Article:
Foreign direct investment (FDI) is defined as cross-border investment in enterprises with the objective of establishing a lasting and significant influence over business activities. Where investors hold 10% or more of the shares or voting rights, they are considered to have a significant degree of influence. A strategic long-term relationship is what differentiates FDI from portfolio investment.
The German FDI statistics observe the concepts and requirements set out in the sixth edition of the IMF’s Balance of Payments and International Investment Position Manual, 2009 (BPM6) and the OECD’s Benchmark Definition of Foreign Direct Investment, Fourth Edition, 2008. For the EU Member States and euro area countries, the resulting statistical data submission requirements are laid down in a European Commission Regulation. Moreover, a European Central Bank (ECB) guideline specifies the reporting commitments of the national central banks of the Eurosystem (Commission Regulation (EU) No 555/2012 of 22 June 2012 and Guideline (ECB) No 23/2011 of 9 December 2011).
Transactions and stocks
The data on FDI are incorporated into three sets of statistics: The financial account – as a sub-account of the balance of payments – contains, on a monthly basis, the reported transactions at market value. The international investment position (i.i.p.) shows stocks at the end of each quarter. The FDI stock statistics report shows stocks at book value at the end of the year, based on corporate financial statements.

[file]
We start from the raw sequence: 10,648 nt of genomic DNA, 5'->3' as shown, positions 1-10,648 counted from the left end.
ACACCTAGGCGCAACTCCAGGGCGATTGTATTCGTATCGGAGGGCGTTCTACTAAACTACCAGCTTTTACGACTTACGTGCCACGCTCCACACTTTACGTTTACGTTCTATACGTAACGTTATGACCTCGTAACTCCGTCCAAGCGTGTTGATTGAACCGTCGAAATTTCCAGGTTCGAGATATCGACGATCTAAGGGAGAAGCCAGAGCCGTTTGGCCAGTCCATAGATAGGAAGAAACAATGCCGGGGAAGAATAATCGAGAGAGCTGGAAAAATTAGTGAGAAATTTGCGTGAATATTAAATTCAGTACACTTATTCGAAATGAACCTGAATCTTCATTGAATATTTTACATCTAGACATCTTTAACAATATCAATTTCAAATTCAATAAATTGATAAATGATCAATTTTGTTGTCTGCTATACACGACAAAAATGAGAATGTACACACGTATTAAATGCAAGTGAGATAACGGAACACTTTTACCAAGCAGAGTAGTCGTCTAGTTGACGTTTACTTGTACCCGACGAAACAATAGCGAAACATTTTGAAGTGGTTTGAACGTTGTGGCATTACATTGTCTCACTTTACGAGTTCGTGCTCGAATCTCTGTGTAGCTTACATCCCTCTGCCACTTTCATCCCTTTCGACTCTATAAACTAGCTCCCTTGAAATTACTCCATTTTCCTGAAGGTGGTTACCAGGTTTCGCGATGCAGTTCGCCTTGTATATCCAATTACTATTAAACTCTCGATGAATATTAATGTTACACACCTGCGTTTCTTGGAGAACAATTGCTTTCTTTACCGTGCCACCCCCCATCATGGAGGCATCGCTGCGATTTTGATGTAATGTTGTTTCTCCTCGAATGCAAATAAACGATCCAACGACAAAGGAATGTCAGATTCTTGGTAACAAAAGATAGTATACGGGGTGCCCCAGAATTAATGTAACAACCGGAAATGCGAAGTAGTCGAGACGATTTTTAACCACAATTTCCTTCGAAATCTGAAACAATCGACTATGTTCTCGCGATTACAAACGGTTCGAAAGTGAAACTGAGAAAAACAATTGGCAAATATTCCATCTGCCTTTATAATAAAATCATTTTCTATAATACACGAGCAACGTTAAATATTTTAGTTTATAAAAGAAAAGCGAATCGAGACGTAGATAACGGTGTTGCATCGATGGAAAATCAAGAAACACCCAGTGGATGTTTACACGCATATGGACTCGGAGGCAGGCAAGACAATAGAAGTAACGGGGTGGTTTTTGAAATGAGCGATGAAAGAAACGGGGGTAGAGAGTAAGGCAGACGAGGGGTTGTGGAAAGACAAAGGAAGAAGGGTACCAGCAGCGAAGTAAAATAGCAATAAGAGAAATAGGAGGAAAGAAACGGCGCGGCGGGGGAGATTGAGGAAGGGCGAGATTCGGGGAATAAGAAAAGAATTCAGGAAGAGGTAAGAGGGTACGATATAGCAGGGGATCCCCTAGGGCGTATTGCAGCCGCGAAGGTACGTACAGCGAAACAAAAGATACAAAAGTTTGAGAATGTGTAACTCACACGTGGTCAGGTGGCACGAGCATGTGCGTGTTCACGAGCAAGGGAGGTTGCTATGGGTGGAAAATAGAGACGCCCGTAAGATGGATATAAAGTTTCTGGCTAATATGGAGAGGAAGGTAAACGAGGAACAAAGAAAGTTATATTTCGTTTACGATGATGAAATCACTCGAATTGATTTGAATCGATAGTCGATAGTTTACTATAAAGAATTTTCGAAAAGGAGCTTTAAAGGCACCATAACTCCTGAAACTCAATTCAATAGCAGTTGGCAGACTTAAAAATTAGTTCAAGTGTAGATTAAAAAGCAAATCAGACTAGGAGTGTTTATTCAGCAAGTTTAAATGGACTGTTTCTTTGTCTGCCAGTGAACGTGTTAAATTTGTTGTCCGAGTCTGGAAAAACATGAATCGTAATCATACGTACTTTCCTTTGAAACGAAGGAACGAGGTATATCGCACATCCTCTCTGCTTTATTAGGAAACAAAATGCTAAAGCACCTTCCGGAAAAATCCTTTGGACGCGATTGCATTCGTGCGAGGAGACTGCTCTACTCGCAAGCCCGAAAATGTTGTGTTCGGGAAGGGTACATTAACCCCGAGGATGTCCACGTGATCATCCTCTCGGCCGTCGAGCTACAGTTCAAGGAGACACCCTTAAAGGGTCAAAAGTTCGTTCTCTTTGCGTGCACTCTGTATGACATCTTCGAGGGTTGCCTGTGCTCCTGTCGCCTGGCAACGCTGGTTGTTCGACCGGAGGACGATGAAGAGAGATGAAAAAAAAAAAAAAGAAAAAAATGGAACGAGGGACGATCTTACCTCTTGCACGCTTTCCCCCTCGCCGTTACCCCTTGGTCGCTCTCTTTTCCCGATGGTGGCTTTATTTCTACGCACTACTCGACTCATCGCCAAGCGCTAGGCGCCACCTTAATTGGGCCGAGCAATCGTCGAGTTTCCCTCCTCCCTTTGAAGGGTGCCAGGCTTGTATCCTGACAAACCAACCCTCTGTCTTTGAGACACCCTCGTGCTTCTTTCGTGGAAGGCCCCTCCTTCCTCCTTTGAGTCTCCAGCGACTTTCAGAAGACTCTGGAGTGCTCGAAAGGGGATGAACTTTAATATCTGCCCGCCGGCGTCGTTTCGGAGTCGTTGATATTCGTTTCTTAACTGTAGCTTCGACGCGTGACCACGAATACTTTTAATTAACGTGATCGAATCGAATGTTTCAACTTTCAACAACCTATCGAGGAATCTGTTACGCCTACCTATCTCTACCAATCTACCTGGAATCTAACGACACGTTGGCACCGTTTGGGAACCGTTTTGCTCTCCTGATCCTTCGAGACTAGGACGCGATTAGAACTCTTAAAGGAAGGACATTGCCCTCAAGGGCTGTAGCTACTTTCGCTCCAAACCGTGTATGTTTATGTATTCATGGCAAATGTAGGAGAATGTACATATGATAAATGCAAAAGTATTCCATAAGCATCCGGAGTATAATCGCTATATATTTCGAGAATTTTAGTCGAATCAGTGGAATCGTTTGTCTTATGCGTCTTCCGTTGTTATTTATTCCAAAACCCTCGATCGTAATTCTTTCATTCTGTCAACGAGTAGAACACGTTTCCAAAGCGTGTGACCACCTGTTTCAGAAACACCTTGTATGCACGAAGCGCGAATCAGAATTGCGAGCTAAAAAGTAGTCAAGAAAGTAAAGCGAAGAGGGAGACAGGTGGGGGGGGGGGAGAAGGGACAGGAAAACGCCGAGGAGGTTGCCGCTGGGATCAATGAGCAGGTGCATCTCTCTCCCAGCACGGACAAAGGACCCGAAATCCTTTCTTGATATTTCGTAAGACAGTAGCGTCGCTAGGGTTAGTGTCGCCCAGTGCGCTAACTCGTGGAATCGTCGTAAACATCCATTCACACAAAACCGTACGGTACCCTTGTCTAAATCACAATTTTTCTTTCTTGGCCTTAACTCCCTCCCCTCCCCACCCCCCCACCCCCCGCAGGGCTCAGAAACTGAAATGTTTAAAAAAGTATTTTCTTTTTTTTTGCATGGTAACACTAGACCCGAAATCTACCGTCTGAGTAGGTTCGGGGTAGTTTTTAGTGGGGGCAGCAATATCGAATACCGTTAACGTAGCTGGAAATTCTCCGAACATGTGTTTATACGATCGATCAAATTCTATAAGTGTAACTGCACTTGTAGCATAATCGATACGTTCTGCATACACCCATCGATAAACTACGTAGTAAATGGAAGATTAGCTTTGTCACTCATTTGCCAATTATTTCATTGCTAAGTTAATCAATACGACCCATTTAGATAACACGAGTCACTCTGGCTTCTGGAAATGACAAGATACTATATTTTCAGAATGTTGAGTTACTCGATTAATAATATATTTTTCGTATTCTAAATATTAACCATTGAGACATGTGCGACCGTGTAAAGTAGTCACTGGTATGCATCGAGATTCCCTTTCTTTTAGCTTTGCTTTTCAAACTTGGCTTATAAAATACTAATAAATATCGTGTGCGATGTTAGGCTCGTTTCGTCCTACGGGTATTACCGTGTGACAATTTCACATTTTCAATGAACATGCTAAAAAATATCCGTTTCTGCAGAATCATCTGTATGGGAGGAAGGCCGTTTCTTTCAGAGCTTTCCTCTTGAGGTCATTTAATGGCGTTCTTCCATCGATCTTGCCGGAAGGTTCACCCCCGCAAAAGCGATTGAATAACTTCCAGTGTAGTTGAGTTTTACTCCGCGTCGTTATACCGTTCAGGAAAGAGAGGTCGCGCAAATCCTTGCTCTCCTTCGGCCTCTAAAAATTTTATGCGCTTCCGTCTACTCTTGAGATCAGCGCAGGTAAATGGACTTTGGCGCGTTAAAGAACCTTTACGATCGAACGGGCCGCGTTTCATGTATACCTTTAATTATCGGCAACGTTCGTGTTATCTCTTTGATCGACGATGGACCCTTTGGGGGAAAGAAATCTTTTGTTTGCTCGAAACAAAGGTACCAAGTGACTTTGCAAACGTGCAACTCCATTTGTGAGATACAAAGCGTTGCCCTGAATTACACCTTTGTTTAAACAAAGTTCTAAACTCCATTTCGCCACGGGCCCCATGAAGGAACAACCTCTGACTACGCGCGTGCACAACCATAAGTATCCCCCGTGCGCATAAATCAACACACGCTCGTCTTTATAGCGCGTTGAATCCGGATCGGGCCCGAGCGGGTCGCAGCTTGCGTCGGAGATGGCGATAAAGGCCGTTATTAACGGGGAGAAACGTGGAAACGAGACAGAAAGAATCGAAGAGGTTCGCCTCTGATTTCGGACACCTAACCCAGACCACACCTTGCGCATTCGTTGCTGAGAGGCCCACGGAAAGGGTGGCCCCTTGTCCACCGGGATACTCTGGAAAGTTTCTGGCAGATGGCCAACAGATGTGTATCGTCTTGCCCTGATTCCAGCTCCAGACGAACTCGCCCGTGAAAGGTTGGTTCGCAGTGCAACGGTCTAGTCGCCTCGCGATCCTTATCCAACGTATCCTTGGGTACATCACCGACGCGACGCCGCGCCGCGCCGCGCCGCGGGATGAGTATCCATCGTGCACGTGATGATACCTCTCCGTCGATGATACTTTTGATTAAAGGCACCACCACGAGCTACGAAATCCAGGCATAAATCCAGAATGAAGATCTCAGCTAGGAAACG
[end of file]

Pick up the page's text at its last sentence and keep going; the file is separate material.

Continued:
More information can be found in the document methodological notes on direct investments.
Foreign affilates statistics (FATS)
Pursuant to the FATS Regulation, outward FATS comprise three characteristics on foreign affiliates.
- Number of affiliates abroad that are ultimately controlled by German investors
- Number of employees of these foreign affiliates (measured in full-time equivalents)
- Annual turnover (annual production value at banks) of these foreign affiliates
All direct or indirect majority stakes in enterprises abroad (including branches and permanent establishments) are included in the calculation of outward FATS variables, provided they are ultimately controlled by German investors. Control is the ability to determine the business policy of a dependent enterprise. In practice, an investor is deemed to have control if they hold (directly and/or indirectly) more than 50% of the shares or voting rights. Owing to the reporting threshold that applies to the foreign direct investment stock statistics, outward FATS likewise only contain characteristics on cross-border controlled enterprises whose total assets exceed €3 million or the equivalent thereof.
Economic activities are classified in line with the internationally harmonised classification of economic activities, NACE Rev 2, according to the main focus of the foreign affiliates’ activities. FATS do not include Section A: Agriculture, forestry and fishing, and Section O: Public administration and defence; compulsory social security.
For insurance companies and banks, a different definition of annual turnover applies.
- For insurance companies, instead of annual turnover, gross premiums written and assumed under insurance contracts are recorded.
- For banks, instead of annual turnover, annual production value is recorded. This comprises net interest received, current income from shares and other variable-rate securities, commissions received, net profit or loss on financial operations and other net operating income.